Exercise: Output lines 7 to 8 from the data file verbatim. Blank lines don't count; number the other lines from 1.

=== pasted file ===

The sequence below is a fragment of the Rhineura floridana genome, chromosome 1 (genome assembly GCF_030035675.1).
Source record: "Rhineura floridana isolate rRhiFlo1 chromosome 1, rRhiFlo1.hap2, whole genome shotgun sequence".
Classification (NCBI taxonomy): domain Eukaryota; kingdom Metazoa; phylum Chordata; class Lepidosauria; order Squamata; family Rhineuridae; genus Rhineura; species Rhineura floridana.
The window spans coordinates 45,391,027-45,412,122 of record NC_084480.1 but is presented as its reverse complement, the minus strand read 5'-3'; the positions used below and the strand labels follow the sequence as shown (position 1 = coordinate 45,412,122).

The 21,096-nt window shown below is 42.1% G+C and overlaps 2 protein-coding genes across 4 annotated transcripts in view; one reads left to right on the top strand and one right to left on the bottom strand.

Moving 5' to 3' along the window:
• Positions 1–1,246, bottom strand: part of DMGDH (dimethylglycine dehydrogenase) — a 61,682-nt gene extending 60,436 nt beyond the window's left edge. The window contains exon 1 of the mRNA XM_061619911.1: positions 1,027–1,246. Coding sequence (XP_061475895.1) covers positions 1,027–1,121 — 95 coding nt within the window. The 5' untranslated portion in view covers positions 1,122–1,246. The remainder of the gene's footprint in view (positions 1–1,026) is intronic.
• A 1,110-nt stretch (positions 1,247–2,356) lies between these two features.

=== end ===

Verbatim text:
• Positions 1–1,246, bottom strand: part of DMGDH (dimethylglycine dehydrogenase) — a 61,682-nt gene extending 60,436 nt beyond the window's left edge. The window contains exon 1 of the mRNA XM_061619911.1: positions 1,027–1,246. Coding sequence (XP_061475895.1) covers positions 1,027–1,121 — 95 coding nt within the window. The 5' untranslated portion in view covers positions 1,122–1,246. The remainder of the gene's footprint in view (positions 1–1,026) is intronic.
• A 1,110-nt stretch (positions 1,247–2,356) lies between these two features.